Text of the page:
Despite its Southern stereotypes, make time for 'No Time for Sergeants'

by Bruce Dancis

McClatchy-Tribune News Service (MCT)

3 May 2010


When wars were cold, comedies about the military were hot. By the mid-1950s, with the horrors of World War II and the Korean War starting to fade in memory, it became more acceptable to joke about military life.

Starting in 1955, “The Phil Silvers Show” (aka “You’ll Never Get Rich” and “Sergeant Bilko”) brought peacetime Army barracks humor to a national television audience, while ‘50s films like “Mister Roberts,” “Don’t Go Near the Water” and “Operation Petticoat” fooled around on World War II naval vessels. Military humor stayed on TV during the 1960s with “McHale’s Navy” and “Gomer Pyle, U.S.M.C.,” and remained a popular subgenre in movies such as “Private Benjamin” and “Stripes.”

But perhaps the most successful and enduring military comedy is “No Time for Sergeants.” It began life as a best-selling novel by Mac Hyman in 1954, became a Broadway hit and television special in 1955, reached the movie screen in 1958 and, finally, emerged as a TV series in 1964. Key to its success was the captivating performance of Andy Griffith, who portrayed Pvt. Will Stockdale, a Georgia hillbilly drafted into the U.S. Air Force, in the original Broadway, TV special and movie versions. The movie, which was directed by Hollywood veteran Mervyn LeRoy and became one of the biggest box-office hits of 1958, makes its DVD debut this week (Warner Home Video, $19.98, not rated).

Griffith’s appearance in the movie version of “No Time for Sergeants” was not his big-screen debut; he had starred as a country singer turned political broadcaster in Elia Kazan’s prescient 1957 drama “A Face in the Crowd.” But his return to the role he created on Broadway for “No Time for Sergeants” cemented Griffith’s persona as a good-time bumpkin with a terrific smile, engaging demeanor and folksy charm to spare. Shortly after the success of this film, the actor began his long run as Sheriff Andy Taylor of Mayberry, N.C., in “The Andy Griffith Show.” (The military sitcom “Gomer Pyle, U.S.M.C.,” starring Jim Nabors in a role similar to Griffith’s Will Stockdale, became a spin-off hit from Griffith’s TV series.)

In addition to being the archetypal military sitcom, “No Time for Sergeants” also belongs to the ever-popular “fish out of water” comedy genre. While we don’t generally view a military base as the height of sophistication, to the countrified Will it represents a whole new and amazing world. He gets to eat more food than he’s ever seen on a plate before, and when he hears “Taps” played at night, he marvels, “Somebody brung their trumpet.”

As in most fish-out-of-water comedies, the backwoods guy is initially picked on by others — in this case, a nasty fellow draftee named Irving Blanchard (Murray Hamilton) and the make-no-waves barracks commander, Sgt. Orville King (Myron McCormick), who assigns Will to permanent latrine duty. Naturally, it’s the rube who outsmarts all the others with his down-home wisdom and naivety. And as in most military comedies, the brass is a lot dumber than the enlisted men and draftees.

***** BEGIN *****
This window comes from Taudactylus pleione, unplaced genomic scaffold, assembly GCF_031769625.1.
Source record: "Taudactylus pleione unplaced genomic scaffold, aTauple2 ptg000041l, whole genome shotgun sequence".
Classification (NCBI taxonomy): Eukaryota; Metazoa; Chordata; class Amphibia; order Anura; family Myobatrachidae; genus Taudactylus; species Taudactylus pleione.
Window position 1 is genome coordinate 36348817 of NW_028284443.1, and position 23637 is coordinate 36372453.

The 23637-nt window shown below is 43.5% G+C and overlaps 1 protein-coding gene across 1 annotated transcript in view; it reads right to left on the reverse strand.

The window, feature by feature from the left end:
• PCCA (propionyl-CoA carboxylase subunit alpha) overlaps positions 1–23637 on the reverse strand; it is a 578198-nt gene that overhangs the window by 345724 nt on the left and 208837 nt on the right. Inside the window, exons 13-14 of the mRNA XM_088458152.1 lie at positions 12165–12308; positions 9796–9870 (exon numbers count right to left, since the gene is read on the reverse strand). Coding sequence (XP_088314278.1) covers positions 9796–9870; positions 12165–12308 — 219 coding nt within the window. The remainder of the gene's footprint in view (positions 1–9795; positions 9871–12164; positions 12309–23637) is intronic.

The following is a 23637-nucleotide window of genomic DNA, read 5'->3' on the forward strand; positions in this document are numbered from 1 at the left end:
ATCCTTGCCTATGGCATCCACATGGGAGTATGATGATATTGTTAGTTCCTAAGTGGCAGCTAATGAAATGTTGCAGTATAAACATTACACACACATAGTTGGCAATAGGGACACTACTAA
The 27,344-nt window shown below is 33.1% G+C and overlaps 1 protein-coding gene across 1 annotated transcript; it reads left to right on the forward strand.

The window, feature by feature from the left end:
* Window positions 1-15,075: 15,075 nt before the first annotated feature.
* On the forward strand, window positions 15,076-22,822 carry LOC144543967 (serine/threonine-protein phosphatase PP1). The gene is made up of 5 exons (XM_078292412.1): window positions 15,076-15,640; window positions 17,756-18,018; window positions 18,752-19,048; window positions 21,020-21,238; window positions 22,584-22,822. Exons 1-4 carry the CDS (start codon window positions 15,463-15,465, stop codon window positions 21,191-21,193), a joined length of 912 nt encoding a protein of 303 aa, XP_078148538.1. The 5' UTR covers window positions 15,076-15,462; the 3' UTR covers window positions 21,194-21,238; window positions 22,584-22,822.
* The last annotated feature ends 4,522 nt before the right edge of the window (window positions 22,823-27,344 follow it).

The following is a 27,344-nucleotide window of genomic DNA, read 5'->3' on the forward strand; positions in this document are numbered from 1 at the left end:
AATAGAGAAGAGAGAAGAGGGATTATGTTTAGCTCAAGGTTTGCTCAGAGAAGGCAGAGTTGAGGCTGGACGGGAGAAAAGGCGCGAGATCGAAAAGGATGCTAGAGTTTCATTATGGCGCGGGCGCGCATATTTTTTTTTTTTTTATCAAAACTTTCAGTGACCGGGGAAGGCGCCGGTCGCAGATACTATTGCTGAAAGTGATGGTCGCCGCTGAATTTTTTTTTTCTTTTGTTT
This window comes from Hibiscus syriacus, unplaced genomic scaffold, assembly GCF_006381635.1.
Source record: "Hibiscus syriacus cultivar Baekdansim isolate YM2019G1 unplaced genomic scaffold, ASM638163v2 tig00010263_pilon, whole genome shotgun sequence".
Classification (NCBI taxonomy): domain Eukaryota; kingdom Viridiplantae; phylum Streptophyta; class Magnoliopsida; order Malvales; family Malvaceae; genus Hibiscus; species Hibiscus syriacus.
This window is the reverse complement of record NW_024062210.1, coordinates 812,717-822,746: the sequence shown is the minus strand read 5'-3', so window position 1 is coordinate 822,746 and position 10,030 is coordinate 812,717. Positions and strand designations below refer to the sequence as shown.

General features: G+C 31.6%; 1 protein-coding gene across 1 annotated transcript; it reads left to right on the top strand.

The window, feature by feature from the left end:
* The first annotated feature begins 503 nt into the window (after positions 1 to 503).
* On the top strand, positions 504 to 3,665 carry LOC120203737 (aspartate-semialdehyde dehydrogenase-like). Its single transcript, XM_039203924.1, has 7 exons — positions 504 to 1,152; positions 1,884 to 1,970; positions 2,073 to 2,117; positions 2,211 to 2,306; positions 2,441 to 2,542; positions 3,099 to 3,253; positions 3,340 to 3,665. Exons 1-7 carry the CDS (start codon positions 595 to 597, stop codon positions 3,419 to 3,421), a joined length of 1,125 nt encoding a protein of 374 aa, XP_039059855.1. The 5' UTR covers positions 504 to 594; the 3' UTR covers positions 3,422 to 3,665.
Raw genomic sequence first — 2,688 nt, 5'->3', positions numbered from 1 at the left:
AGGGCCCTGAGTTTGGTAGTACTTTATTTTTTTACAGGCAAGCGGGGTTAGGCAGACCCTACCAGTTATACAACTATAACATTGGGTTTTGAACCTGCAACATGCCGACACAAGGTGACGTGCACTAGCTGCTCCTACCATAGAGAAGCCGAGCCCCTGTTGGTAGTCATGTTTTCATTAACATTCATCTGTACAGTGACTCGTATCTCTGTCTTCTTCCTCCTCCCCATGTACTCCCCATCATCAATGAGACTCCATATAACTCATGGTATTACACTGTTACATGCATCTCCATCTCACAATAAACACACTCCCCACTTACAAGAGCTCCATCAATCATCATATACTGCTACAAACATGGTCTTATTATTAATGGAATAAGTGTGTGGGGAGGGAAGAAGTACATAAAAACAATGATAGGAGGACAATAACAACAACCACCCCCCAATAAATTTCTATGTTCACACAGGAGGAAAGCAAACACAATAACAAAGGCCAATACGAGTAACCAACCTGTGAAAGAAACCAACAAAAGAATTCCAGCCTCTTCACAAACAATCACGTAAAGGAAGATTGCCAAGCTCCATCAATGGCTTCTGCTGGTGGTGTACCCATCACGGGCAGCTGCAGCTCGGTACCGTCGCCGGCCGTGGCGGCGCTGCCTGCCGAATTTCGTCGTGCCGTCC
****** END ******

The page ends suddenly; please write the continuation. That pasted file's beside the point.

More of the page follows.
Griffith is supported by an excellent cast, including two fellow veterans of the Broadway production: McCormick, who’s memorable as the truculent sergeant, and Don Knotts, hilarious in his movie debut as the nervous and near-hysterical corporal assigned to test Will’s manual dexterity. (Knotts, of course, became Griffith’s longtime co-star in “The Andy Griffith Show,” and the two remained lifelong friends until Knotts’ death in 2006.) James Millhollin is also very good as the Air Force psychiatrist who examines Will and, not surprisingly but funny nevertheless, turns out to be a lot less sane than his subject. In a movie filled with comic over-acting, Nick Adams fits right in as Ben, Will’s best friend in the service.

“No Time for Sergeants” remains a funny film — even though I knew it was coming, a scene set in the barracks latrine left me in stitches. But it’s also a troubling one. Though not as condescending as 1959’s “Li’l Abner,” it expresses a chauvinistic attitude towards backwoods folk. To be sure, the other draftees who make fun of Will and call him “plow boy” get their comeuppance. But the jokes about Will’s lack of formal education (he appears to read at a second-grade level) and the ramshackle house he and his Pa live in come across as mean-spirited, as if Southern rural poverty and deprivation were a laughing matter.

And while it may not make too much sense to harp on the lack of realism in a farcical movie, a key scene involving an Air Force plane inadvertently straying into the Nevada airspace where an atomic bomb test is taking place — and everyone emerging unscathed — is beyond reason or credibility. Perhaps it reflects the cavalier way in which the public in the 1950s was misled about the harmfulness of atomic radiation, but still ...

It would have been great to hear what Griffith, now 83, thinks about this film and the role that helped launch his career. If he was not available, even a brief documentary on the history of “No Time for Sergeants” would have been worthwhile. Unfortunately, there are no bonus features on the DVD.

//Mixed media